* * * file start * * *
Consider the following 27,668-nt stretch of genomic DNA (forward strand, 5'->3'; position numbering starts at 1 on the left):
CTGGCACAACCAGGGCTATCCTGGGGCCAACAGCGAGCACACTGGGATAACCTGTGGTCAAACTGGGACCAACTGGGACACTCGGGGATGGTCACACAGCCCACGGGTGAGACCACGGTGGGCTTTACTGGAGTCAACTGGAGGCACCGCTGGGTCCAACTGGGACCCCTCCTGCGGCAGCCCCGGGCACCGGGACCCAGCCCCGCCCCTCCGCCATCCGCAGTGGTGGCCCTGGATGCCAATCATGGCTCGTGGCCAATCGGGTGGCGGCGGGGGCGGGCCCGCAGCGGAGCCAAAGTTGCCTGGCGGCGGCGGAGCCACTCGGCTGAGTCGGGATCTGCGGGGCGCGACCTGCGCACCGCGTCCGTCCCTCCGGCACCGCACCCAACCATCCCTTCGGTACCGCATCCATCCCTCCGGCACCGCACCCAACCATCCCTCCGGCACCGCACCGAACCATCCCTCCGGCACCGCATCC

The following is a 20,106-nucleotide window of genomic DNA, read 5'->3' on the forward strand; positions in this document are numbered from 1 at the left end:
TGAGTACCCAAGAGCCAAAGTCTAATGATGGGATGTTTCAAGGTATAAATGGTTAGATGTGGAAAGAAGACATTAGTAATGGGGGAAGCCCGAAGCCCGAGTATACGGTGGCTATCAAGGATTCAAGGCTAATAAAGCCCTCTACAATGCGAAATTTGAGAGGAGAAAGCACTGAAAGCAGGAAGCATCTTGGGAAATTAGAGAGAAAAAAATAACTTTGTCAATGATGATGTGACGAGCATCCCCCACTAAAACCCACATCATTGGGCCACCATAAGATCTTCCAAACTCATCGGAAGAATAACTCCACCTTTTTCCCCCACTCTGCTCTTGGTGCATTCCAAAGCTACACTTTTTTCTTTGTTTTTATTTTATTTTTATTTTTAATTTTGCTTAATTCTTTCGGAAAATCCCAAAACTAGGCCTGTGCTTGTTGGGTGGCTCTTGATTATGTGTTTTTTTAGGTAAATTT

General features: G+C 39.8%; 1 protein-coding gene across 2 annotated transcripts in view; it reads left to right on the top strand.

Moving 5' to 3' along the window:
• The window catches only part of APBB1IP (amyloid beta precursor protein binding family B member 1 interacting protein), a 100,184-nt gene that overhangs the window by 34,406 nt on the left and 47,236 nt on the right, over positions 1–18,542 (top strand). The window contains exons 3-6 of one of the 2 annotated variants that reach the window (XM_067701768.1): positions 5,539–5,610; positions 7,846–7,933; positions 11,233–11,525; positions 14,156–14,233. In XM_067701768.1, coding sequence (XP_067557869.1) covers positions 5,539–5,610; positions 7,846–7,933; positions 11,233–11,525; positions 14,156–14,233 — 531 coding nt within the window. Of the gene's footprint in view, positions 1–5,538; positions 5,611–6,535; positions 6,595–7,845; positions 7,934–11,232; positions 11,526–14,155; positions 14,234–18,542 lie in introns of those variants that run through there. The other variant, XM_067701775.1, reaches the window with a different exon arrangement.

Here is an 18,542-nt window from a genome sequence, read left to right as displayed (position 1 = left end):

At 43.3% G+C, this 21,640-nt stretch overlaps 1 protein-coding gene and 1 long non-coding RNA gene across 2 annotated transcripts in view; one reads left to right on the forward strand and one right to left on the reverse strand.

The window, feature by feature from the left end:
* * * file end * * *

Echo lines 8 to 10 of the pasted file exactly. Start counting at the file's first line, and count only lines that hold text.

Here is an 18,542-nt window from a genome sequence, read left to right as displayed (position 1 = left end):

At 43.3% G+C, this 21,640-nt stretch overlaps 1 protein-coding gene and 1 long non-coding RNA gene across 2 annotated transcripts in view; one reads left to right on the forward strand and one right to left on the reverse strand.

The window, feature by feature from the left end: